Formal Properties?

A surface is a living system with its own structure and cycles of production. It is a performative medium that conveys water and supports organisms like bacteria, fungi, plants, and animal life. It is the result of processes that take place under it such as the decomposition of rocks and their migration upwards from the depth of the ground. It is also the result of processes that take place over it like erosion caused by wind, water, and human activity. It responds to external systems like climactic patterns that evolve in their own composition. In its biological sense, the surface in landscape architecture is less a boundary and more a zone of connectivity. It is a place where vegetational, hydrological, and soil systems interact.

Anita Berrizbeitia, Surfaces In-Depth (2012)

If we had this conversation twenty years ago there would be discussion of the formal properties of surface. We might be looking at the paintings of Malevich or Kandinsky, or the photography of Gursky.

James Corner, Surfaces In-Depth (2012)

Andreas-Gursky-2 andreasgursky070521_560 Andreas-Gursky-Nha-Trang-20041

zcs_08_andreas_gursky_architecture_017004_andreas-gursky_theredlistAndreas Gursky, photographs

Andreas Gursky, Rhein II (1999)

Counter to the Totality

There is no point in designing a detail that acts counter to the totality, but neither did I want to design something that would underpin Tschumi’s plan. That is why I’ve made a hole in the ground, a new independent space.

Alexandre Chemetoff, (1989)

Away from the action and adventure of the park, the garden is a haven of tranquillity. The cylinder acts as an intermediary, where visitors get a foretaste of the peace of the garden while being distracted by curious froglike gurgIings. The informal space at the end of the gallery, kept clear of the lines of movement, offers a moment of repose. In the garden are some forty species of bamboo, a situation made possible by the experimental climate control. Emphasis on the details, the ‘unimportant things’ such as the difference between, say, Phyllostachys flexuosa and Pleiobastus linearis, makes us forget the world outside and provides the feeling of repose only an enclosed garden can bring. ‘A manner of dreaming, a form of cultivation hidden in the folds of the countryside and of history; an “agricultural theatre” (Alexandre Chemetoff, 1989). In the garden the designer counters the flighty world of film characterizing the Parc de la Villette with the more intense experiential world of the theatre. Watching and experiencing are played off against one another, particularly along the two routes. Through the change in climate we can even physically feel the crossover to this more intimate response to nature.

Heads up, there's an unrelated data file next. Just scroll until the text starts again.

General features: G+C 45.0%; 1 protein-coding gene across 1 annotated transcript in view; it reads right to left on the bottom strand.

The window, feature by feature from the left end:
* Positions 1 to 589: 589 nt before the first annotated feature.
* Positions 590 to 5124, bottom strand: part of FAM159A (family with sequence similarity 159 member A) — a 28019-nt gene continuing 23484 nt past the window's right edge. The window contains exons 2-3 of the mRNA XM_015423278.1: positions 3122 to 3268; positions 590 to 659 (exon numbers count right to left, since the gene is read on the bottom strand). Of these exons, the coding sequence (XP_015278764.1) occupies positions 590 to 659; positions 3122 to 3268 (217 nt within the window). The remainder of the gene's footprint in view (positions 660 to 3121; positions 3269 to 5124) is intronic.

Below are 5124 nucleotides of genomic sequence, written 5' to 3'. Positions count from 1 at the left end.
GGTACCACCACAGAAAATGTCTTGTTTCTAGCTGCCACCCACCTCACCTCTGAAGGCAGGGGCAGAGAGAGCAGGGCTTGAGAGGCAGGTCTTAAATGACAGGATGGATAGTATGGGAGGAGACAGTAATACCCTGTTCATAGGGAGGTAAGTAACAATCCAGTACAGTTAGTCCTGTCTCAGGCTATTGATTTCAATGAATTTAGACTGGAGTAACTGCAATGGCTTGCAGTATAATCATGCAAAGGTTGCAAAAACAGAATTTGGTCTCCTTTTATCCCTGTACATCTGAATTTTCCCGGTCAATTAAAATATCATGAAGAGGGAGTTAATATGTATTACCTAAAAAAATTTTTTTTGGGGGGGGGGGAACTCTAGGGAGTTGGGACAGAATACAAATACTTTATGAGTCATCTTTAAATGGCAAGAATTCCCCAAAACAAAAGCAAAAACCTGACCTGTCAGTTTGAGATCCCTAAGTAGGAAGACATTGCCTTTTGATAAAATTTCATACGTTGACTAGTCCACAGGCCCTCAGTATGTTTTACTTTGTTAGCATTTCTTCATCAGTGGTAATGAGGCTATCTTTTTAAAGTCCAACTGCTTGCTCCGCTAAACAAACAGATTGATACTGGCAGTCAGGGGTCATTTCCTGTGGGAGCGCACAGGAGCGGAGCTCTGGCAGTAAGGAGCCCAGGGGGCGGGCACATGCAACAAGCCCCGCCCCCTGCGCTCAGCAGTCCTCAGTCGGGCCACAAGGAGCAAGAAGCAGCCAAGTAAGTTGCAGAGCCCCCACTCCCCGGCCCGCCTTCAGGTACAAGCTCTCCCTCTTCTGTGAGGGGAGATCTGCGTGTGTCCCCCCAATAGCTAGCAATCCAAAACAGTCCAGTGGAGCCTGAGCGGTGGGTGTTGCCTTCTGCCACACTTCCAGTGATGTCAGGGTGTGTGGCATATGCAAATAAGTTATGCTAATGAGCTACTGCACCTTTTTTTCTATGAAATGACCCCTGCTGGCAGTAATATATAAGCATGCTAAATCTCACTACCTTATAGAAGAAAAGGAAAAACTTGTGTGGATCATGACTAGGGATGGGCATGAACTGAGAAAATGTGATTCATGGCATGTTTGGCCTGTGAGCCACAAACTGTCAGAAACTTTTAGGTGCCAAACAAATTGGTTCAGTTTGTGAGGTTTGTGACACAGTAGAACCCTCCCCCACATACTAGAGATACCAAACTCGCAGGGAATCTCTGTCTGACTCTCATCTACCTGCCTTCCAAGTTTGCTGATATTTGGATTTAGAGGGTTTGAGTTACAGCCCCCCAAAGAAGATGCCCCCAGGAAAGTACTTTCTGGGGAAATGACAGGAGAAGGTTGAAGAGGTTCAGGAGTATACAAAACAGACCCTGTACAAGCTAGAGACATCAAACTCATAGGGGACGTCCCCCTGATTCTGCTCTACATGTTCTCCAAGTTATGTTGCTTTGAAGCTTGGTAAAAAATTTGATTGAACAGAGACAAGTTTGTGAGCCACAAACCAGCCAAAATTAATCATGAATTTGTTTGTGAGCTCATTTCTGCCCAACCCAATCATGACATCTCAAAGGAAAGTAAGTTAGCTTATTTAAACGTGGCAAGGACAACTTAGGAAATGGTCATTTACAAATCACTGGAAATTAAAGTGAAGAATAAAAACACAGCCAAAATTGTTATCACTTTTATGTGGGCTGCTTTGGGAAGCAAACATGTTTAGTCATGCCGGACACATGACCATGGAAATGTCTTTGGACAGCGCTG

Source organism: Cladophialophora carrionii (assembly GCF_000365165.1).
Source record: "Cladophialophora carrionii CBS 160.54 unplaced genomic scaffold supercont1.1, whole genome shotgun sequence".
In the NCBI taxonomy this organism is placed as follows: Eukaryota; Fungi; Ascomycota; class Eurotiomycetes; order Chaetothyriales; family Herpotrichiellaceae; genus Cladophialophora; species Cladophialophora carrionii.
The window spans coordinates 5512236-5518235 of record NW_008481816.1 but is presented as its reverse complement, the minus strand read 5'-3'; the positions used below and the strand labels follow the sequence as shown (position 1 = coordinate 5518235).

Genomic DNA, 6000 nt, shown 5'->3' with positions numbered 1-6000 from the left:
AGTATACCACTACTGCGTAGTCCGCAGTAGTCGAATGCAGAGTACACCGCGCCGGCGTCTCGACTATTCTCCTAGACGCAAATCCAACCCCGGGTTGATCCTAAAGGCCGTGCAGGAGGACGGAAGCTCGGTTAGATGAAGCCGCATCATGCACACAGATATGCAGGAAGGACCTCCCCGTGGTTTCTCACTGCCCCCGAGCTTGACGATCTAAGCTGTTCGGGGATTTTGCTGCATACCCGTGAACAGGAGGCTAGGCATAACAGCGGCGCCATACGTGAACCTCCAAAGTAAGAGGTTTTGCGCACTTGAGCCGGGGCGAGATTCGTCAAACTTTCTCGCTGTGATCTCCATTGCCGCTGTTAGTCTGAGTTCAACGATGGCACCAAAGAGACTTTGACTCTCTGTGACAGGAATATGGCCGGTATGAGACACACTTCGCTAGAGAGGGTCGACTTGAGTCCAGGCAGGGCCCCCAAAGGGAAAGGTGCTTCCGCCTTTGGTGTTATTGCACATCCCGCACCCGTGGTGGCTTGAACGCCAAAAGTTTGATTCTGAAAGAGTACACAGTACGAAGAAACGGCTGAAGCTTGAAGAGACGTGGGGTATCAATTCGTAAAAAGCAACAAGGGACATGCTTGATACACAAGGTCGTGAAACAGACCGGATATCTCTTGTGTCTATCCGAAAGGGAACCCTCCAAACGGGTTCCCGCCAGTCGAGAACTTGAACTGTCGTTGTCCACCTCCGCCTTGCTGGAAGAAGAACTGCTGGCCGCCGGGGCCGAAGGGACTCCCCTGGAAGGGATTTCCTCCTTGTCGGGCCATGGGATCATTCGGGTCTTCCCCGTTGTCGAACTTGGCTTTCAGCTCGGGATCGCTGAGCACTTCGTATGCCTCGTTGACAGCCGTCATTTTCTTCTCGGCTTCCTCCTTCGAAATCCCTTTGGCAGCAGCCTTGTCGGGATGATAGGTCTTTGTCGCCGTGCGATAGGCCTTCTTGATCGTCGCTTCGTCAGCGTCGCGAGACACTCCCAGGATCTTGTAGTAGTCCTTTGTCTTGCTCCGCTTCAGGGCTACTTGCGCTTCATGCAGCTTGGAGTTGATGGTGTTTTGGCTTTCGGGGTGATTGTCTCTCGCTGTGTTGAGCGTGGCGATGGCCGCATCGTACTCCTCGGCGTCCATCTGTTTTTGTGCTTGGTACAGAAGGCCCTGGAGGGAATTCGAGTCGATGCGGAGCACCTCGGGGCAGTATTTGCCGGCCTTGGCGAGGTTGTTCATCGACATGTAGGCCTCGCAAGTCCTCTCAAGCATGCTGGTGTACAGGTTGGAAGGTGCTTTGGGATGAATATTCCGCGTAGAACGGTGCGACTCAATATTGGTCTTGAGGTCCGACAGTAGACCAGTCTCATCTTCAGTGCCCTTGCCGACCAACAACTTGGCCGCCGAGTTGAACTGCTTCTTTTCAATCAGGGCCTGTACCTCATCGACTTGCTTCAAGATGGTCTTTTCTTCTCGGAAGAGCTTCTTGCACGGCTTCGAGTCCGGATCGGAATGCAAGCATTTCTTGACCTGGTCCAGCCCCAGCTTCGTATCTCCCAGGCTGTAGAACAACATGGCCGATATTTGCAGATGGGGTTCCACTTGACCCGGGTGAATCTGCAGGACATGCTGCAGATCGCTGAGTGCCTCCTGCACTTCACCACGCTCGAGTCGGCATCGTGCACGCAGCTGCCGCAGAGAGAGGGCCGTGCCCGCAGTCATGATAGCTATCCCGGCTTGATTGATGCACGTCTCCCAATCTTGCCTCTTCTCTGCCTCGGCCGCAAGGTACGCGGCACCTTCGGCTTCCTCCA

SYNTHESIS. The Jardin des Bambous is a garden bristling with contradictions. Illusion against making the real visible, enclosure against boundlessness, simplicity against multiformity, a clearly organized strip next to a labyrinth, a scooped-out hollow that shows us the sky. The wall underlining the sense of enclosure is at the same time the binding element bringing the context into view. The bamboo, evoking the illusion and autonomy of an oasis, suggests instead an expansiveness. Even the relationship between form and function is reversed. The hermetic circle introduced at the entrance to the garden is in fact only a component of the route, whereas the residual area at the end of the gallery is the social space of the ensemble. ln the Parc de la Villette, infinite natural space is represented by the grid of follies and the serpentine lines. The Jardin des Bambous complements this expansiveness by proffering an enclosed, even sunken, garden. The vertical lines of the bamboo underscore the relationship with the sky. What is more, the garden visualizes the condition of horizontal expansiveness with row upon row of bamboo, which give concrete form to this abstract notion.

Rob Aben, Saskia de Wit, The Enclosed Garden (1999)

Alexandre Chemetoff, Bambous Garden at La Villette Park (1987)


Industrial Sublime

At Gas Works Park, the industrial works and the waste burial mound were transfigured through site design into aesthetic objects. This was achieved, first, through masking their presence with a thick, green wall separating the parking lot from the park, and then through juxtaposing silhouetted towers in the foreground with the city in the distant background. These objects were made heroic by their isolation and lack of functional context. They evoked the technological sublime awe of our ability both to control nature, space, and time through technology and to create magnificent forms clearly expressive of that control.

Elizabeth K. Meyer, Seized by Sublime Sentiments (1998)

Richard Haag, Gas Works Park (1972)

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